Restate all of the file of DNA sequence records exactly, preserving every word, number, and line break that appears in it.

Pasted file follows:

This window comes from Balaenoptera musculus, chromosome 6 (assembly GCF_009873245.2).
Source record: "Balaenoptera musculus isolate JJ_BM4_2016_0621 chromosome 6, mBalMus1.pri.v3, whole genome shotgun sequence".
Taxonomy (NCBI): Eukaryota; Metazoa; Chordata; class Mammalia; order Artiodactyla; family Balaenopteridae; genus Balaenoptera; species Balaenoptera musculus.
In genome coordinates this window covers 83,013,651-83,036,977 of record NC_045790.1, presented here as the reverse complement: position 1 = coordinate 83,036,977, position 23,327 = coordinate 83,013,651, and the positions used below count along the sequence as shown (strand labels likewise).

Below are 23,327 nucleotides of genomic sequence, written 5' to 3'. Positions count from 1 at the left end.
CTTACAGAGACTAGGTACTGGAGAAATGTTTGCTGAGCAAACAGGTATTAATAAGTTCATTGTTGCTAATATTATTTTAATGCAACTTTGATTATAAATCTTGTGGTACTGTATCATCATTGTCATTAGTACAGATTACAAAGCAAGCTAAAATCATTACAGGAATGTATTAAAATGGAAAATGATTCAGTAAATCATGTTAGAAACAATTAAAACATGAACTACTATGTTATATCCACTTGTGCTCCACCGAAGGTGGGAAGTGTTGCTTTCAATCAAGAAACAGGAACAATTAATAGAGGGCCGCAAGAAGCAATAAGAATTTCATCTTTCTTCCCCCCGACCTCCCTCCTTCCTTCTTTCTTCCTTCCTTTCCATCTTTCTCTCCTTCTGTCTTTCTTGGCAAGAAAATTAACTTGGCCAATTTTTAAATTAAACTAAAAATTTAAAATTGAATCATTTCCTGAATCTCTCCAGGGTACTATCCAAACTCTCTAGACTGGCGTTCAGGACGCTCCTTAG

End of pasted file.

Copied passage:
This window comes from Balaenoptera musculus, chromosome 6 (assembly GCF_009873245.2).
Source record: "Balaenoptera musculus isolate JJ_BM4_2016_0621 chromosome 6, mBalMus1.pri.v3, whole genome shotgun sequence".
Taxonomy (NCBI): Eukaryota; Metazoa; Chordata; class Mammalia; order Artiodactyla; family Balaenopteridae; genus Balaenoptera; species Balaenoptera musculus.
In genome coordinates this window covers 83,013,651-83,036,977 of record NC_045790.1, presented here as the reverse complement: position 1 = coordinate 83,036,977, position 23,327 = coordinate 83,013,651, and the positions used below count along the sequence as shown (strand labels likewise).

Below are 23,327 nucleotides of genomic sequence, written 5' to 3'. Positions count from 1 at the left end.
CTTACAGAGACTAGGTACTGGAGAAATGTTTGCTGAGCAAACAGGTATTAATAAGTTCATTGTTGCTAATATTATTTTAATGCAACTTTGATTATAAATCTTGTGGTACTGTATCATCATTGTCATTAGTACAGATTACAAAGCAAGCTAAAATCATTACAGGAATGTATTAAAATGGAAAATGATTCAGTAAATCATGTTAGAAACAATTAAAACATGAACTACTATGTTATATCCACTTGTGCTCCACCGAAGGTGGGAAGTGTTGCTTTCAATCAAGAAACAGGAACAATTAATAGAGGGCCGCAAGAAGCAATAAGAATTTCATCTTTCTTCCCCCCGACCTCCCTCCTTCCTTCTTTCTTCCTTCCTTTCCATCTTTCTCTCCTTCTGTCTTTCTTGGCAAGAAAATTAACTTGGCCAATTTTTAAATTAAACTAAAAATTTAAAATTGAATCATTTCCTGAATCTCTCCAGGGTACTATCCAAACTCTCTAGACTGGCGTTCAGGACGCTCCTTAG